I plugged in my first-ever Drobo unit a few weeks ago. I realized my computer was out of hard drive space yet again and it just made sense to store my photography working files on the Drobo 5D. The transition to the Drobo was seamless. Now that I have been up and running for a while I keep asking myself, “Why did I wait this long” to get a Drobo?”

I do not like to change equipment or software. My experience is that something always goes haywire and I spend way too much time talking to Technical Support from whatever company I bought my troublesome product from. So, for me to wonder why I didn’t get a Drobo sooner is a big deal.

Why Did I Wait This Long To Get A Drobo?

I had several misconceptions. None of my worries have materialized:

  1. It would take too long to set up. Wrong. I followed the instructions contained on the quick start card that came with the Drobo, reviewed the online Getting Started Guide and was up and running in minutes. I downloaded software, put hard drives into the Drobo casing, connected the cables, turned on the switch and formatted the drives. It was pretty close to plug and play. Two thumbs up for ease in setting up the unit!
  2. Access to my working files stored in the Drobo would be slow. Wrong. My file access is very quick.  I don’t even realize I am working off a Drobo. I am using a thunderbolt connection to my iMac and a mSATA SSD card. The Drobo 5D includes an accelerator bay on the underside to hold the card.  The use of a card in the bay accelerates access to the most frequently used data, improving performance of the unit. Two thumbs up for speed!
  3. It would present a whole new set of problems that I didn’t have the time to solve. As of yet, no problems.
  4. mSATA Upgrade. I decided to add the mSATA SSD card after I had inserted three hard drives into my unit and transferred my files. The Getting Started Guide states that it is best to insert the card before loading in the drives. I contacted Technical Support and asked if there were any issues to be concerned about if I inserted the card after loading in the drives. I sent an email at night and received the answer before I woke up the next morning. There were no issues.  I inserted the card. All is well. Support also followed up to see if everything was running okay a couple weeks after I had sent the email. So, two thumbs up for support!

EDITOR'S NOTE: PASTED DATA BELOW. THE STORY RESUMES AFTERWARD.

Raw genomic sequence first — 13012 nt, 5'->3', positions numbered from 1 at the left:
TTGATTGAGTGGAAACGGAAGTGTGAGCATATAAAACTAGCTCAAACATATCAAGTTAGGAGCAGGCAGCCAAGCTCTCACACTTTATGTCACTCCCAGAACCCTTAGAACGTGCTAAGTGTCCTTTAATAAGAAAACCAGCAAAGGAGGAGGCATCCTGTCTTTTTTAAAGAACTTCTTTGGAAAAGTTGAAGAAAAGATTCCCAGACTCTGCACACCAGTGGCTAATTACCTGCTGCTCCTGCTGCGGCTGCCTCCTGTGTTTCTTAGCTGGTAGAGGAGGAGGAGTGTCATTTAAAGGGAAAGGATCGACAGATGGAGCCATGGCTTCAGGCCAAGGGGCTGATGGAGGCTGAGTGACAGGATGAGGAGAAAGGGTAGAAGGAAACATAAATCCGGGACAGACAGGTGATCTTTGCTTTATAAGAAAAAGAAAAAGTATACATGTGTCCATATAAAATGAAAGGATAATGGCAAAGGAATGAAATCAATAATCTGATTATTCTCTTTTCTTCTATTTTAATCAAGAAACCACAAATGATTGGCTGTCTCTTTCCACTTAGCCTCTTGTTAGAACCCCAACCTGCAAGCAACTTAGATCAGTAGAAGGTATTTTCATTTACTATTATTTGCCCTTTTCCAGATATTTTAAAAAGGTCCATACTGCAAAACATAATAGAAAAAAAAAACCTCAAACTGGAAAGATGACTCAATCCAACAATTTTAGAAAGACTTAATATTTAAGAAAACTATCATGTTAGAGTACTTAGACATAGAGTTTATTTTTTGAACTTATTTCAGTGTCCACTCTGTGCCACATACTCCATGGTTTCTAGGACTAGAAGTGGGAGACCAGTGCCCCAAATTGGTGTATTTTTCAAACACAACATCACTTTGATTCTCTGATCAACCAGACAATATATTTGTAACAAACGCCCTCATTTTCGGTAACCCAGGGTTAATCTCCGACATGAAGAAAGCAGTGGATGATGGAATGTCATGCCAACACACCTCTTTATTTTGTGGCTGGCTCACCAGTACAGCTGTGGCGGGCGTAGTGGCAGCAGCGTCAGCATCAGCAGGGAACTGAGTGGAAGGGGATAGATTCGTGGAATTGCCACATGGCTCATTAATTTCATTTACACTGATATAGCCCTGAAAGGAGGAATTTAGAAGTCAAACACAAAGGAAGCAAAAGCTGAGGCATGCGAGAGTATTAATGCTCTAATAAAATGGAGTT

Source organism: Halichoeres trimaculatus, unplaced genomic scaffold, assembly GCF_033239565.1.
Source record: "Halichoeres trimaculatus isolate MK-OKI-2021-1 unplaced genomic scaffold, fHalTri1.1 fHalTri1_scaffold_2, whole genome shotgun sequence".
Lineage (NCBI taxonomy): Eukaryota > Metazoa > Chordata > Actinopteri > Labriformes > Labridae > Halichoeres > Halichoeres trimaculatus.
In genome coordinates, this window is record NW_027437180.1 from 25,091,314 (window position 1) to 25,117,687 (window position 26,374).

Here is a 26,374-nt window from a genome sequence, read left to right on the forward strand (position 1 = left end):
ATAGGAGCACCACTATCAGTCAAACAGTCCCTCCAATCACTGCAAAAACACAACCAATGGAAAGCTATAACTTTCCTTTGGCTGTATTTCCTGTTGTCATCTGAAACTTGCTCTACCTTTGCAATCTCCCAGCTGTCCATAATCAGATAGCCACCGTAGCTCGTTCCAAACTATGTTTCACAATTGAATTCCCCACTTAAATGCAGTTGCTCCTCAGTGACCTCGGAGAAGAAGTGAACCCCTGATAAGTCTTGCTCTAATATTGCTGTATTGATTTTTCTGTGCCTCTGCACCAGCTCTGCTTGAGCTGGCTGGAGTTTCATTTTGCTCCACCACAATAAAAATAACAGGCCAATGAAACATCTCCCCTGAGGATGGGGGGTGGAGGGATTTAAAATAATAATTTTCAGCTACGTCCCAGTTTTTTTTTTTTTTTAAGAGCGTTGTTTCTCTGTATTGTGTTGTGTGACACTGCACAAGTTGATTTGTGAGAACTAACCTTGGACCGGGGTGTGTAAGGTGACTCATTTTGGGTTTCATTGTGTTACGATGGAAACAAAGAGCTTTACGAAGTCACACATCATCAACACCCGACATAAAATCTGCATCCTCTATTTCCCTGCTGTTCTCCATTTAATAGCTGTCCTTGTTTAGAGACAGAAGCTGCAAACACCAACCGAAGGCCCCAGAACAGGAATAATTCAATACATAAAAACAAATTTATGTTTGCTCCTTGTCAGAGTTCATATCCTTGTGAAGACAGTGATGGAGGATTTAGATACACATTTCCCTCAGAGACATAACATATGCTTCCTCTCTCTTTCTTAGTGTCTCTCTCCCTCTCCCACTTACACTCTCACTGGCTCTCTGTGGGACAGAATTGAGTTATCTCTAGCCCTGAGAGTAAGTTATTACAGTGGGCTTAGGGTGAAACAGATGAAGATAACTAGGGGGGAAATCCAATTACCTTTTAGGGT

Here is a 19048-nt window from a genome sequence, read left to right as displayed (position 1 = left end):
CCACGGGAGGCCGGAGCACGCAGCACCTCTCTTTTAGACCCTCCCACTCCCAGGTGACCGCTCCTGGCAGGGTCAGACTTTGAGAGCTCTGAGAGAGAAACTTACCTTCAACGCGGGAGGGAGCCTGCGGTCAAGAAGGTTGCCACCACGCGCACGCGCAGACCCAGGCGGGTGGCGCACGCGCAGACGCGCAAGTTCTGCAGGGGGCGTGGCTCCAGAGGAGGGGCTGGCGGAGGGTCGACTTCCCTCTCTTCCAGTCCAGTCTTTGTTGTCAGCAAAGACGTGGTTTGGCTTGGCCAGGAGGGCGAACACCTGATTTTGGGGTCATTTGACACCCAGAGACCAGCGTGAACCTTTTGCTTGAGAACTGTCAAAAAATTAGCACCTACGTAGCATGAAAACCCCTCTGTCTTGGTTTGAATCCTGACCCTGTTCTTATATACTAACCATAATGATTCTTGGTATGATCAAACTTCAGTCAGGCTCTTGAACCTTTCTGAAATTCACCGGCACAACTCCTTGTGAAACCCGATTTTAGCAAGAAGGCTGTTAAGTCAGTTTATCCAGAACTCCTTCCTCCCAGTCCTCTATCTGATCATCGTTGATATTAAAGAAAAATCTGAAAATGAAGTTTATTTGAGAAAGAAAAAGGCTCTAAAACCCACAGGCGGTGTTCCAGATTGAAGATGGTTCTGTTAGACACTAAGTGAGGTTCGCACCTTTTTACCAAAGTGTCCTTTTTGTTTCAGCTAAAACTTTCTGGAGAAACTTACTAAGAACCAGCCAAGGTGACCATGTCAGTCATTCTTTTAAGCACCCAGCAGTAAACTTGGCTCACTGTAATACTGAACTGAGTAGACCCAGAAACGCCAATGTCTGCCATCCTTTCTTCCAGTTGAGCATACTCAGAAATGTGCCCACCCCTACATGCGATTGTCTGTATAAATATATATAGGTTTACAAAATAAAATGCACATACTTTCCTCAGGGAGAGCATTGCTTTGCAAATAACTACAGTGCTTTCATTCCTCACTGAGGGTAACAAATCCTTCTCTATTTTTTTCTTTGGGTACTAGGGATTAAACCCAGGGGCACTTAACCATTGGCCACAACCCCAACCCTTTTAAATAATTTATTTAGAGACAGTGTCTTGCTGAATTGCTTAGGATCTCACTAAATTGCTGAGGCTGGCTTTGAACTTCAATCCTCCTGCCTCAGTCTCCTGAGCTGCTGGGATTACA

5. It was one more thing to learn about, and it sounded complicated. Wrong again. Getting up to speed on the unit was very easy with the Online User Guide and related information on Drobo’s website. Photofocus also has excellent posts on using the Drobo, if you check the archives. Two thumbs up for simplicity, even though the technology is probably anything but simple.
  6. I already had external hard drives—why bother switching to a Drobo? For security and flexibility. A Drobo is nothing like an external hard drive. It is a much better solution if you have lots of files that take up lots of memory. I have three drives in my unit at the moment, but I can easily expand the number of drives or increase the size of a drive, if I am low on space.

Drobo provides redundant backup. I currently use Dual Disk Redundancy. My data is protected if two drives fail. I also backup offsite to cloud storage with Backblaze. My computer hard drive is backed up to two external drives using Time Machine, one drive using Carbon Copy Cloner and the cloud storage with Backblaze. Eventually I plan to transition my Time Machine backups to a Drobo.

There is also the Drobo dashboard. It provides status and capacity information, as well as providing easy access to settings and tools. It will tell me if a drive is failing, so I will know to replace it. I have never had an external drive talk to me before it fails. It just fails. Two thumbs up for the added safety net of redundancy and prior notice of drive failure.

My Drobo fears appear to be unfounded. My computer storage problems have been resolved plus my data is more secure with Dual Disk Redundancy. Why did I wait this long?